Current Affairs

Republican presidential candidates want gay marriage ban

Amy Bourke May 22, 2007
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Republican presidential candidates Sam Brownback and Mike Huckabee have both announced their support for a ban on gay marriage across America.

Speaking at a Florida Family Policy Council dinner on Saturday night, the outsiders stuck to a strong message on family values.

Kansas Senator Brownback said: “You need to redefine the definition of marriage as a union of a man and a woman. It’s critical.

“I’m going to be the president that’s the family president that helps rebuild this fundamental institution.”

The Florida Family Policy Council is leading a petition to place a proposed amendment on the Florida constitution, defining marriage as between a man and a woman.

Huckabee, who is the former governor of Arkansas, touted the law he pushed for that makes divorce harder to obtain.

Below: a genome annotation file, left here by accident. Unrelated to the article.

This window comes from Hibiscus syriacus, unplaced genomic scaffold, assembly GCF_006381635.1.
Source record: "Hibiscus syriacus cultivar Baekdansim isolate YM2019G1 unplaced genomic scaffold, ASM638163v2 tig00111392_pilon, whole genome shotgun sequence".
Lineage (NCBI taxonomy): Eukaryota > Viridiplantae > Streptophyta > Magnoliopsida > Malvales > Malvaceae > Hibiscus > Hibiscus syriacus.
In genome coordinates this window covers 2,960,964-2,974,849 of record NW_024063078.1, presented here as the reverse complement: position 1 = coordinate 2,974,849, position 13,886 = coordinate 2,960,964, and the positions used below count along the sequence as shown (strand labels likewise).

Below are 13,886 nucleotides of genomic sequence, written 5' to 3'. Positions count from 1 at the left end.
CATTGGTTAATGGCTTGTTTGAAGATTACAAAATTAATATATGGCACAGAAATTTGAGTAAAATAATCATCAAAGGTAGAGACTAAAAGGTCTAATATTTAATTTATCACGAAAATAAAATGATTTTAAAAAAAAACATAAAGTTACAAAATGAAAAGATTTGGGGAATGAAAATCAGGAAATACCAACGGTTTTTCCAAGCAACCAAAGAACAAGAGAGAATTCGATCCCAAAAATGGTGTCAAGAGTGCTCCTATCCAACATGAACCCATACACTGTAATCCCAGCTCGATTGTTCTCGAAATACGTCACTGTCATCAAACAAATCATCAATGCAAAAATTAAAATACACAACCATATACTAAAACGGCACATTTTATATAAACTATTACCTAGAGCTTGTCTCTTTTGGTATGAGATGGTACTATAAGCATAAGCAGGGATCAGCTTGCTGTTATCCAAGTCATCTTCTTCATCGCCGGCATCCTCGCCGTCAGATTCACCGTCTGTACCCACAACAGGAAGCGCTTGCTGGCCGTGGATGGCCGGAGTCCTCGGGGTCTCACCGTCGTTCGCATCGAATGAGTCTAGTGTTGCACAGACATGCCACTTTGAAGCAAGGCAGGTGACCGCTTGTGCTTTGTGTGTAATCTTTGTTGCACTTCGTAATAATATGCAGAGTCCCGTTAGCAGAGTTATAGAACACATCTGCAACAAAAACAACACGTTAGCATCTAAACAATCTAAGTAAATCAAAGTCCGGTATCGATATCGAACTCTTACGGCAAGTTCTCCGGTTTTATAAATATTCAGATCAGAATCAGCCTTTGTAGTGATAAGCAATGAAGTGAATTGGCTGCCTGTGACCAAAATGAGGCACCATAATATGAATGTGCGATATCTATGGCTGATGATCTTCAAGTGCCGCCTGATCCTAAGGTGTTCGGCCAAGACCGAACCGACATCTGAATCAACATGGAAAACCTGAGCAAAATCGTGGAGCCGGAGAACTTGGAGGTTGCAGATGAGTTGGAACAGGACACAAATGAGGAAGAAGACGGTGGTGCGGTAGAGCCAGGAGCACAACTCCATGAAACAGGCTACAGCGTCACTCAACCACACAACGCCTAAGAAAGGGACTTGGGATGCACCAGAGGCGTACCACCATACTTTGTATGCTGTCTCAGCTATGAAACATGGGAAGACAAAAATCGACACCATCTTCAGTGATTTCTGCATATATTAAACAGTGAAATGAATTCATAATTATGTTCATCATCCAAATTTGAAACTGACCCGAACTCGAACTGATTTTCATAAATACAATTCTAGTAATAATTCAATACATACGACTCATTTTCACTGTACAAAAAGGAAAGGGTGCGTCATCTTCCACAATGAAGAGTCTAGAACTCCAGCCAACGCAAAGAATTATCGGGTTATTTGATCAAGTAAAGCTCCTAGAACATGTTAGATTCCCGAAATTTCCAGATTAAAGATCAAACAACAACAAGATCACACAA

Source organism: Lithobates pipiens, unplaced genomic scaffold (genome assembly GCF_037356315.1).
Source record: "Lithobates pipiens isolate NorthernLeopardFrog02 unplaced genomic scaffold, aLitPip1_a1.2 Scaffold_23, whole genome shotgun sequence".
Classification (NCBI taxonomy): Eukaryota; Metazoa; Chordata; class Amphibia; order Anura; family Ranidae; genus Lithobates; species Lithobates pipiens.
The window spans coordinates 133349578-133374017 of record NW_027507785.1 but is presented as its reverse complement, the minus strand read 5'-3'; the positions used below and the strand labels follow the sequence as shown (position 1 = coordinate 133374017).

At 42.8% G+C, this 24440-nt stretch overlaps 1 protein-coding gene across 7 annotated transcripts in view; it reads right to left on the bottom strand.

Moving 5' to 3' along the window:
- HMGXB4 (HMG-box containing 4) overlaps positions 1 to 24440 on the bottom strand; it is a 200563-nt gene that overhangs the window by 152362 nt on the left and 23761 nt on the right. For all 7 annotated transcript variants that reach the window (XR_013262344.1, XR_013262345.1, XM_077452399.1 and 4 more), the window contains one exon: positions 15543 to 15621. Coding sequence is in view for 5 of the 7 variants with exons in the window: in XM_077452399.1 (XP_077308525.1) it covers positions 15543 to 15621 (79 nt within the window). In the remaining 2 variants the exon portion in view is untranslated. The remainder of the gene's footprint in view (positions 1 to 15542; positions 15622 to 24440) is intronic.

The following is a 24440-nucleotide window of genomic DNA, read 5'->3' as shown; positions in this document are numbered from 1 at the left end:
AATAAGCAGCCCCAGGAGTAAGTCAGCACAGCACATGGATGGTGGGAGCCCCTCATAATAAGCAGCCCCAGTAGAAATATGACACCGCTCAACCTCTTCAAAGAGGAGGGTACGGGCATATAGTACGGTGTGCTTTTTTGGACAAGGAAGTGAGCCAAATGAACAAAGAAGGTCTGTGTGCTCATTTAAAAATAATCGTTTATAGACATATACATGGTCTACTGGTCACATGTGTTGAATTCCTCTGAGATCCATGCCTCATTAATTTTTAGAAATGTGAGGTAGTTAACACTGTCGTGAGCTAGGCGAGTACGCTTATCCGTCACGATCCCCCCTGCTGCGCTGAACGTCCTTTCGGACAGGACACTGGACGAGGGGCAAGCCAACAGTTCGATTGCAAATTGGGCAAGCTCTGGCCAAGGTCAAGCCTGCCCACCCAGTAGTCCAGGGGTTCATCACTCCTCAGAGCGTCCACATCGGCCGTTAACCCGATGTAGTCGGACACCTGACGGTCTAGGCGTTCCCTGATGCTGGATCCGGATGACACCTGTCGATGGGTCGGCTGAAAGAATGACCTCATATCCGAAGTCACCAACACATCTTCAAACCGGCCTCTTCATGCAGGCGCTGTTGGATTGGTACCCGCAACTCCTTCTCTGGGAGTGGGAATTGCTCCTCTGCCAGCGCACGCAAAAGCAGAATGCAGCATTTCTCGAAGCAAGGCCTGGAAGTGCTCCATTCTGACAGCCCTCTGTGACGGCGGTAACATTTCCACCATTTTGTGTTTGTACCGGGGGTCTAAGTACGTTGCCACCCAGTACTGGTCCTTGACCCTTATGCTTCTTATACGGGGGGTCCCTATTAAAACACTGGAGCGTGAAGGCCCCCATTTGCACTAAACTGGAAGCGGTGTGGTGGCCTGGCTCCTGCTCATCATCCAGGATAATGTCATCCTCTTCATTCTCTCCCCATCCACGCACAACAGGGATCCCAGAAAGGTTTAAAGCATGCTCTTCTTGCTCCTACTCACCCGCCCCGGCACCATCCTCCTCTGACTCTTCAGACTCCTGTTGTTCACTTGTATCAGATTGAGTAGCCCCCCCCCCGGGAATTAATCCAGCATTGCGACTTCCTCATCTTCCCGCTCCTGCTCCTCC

He said: “I realised that the laws in my state were such that it would be easier to get out of a marriage than it was to get out of a contract for having purchased a used car. We realised we need to make some changes.”

Neither of the candidates mentioned major voting issues such as the war in Iraq, taxes or health care.

Brownback and Huckabee stand little chance in the campaign against political heavyweights such as Rudy Giuliani, the former mayor of New York, ex-Senator John McCain or the ex-Governor of Massachusetts Mitt Romney.

Mormon Mitt Romney is opposed to both same-sex marriages and civil unions, but does believe that domestic partnership rights should be available to gay couples.

John McCain voted against the Federal Marriage Amendment, arguing that each state should be able to choose whether to recognise gay marriage.

However, he supported the failed 2006 Arizona initiative to ban gay marriage.

Rudy Giuliani is the most pro-gay rights of the mainstream candidates. During his time as mayor of New York he pushed for domestic partnership rights.

Giuliani stayed with a gay couple after his divorce from his wife, although in his failed run for the Senate in 2000 he said that marriage should remain defined as between a man and a woman.

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